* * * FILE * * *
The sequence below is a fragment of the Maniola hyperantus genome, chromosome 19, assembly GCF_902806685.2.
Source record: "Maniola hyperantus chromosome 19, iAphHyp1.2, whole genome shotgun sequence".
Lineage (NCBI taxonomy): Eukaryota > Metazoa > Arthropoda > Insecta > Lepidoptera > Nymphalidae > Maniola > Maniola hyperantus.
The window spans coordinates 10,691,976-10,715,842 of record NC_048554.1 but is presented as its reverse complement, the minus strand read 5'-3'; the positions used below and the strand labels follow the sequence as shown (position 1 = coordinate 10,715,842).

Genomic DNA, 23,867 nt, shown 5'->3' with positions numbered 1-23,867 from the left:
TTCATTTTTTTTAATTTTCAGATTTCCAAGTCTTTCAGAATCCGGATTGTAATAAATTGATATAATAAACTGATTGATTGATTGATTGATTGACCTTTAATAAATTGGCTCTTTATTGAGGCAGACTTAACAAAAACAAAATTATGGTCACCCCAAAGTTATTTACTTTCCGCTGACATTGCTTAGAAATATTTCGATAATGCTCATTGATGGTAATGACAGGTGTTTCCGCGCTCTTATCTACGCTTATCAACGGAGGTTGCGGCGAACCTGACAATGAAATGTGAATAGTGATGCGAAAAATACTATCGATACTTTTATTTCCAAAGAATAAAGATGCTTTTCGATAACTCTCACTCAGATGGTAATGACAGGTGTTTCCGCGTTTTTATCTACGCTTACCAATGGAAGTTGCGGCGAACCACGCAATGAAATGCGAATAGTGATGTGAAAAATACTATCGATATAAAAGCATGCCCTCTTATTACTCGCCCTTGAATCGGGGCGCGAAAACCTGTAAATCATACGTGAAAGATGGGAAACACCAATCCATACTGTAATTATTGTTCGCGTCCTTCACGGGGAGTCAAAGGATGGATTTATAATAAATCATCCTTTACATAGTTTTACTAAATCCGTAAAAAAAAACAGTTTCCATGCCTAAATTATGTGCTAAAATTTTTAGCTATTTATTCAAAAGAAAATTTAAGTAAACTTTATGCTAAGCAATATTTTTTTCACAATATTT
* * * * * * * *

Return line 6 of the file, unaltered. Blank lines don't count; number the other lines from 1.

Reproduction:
TTCATTTTTTTTAATTTTCAGATTTCCAAGTCTTTCAGAATCCGGATTGTAATAAATTGATATAATAAACTGATTGATTGATTGATTGATTGACCTTTAATAAATTGGCTCTTTATTGAGGCAGACTTAACAAAAACAAAATTATGGTCACCCCAAAGTTATTTACTTTCCGCTGACATTGCTTAGAAATATTTCGATAATGCTCATTGATGGTAATGACAGGTGTTTCCGCGCTCTTATCTACGCTTATCAACGGAGGTTGCGGCGAACCTGACAATGAAATGTGAATAGTGATGCGAAAAATACTATCGATACTTTTATTTCCAAAGAATAAAGATGCTTTTCGATAACTCTCACTCAGATGGTAATGACAGGTGTTTCCGCGTTTTTATCTACGCTTACCAATGGAAGTTGCGGCGAACCACGCAATGAAATGCGAATAGTGATGTGAAAAATACTATCGATATAAAAGCATGCCCTCTTATTACTCGCCCTTGAATCGGGGCGCGAAAACCTGTAAATCATACGTGAAAGATGGGAAACACCAATCCATACTGTAATTATTGTTCGCGTCCTTCACGGGGAGTCAAAGGATGGATTTATAATAAATCATCCTTTACATAGTTTTACTAAATCCGTAAAAAAAAACAGTTTCCATGCCTAAATTATGTGCTAAAATTTTTAGCTATTTATTCAAAAGAAAATTTAAGTAAACTTTATGCTAAGCAATATTTTTTTCACAATATTT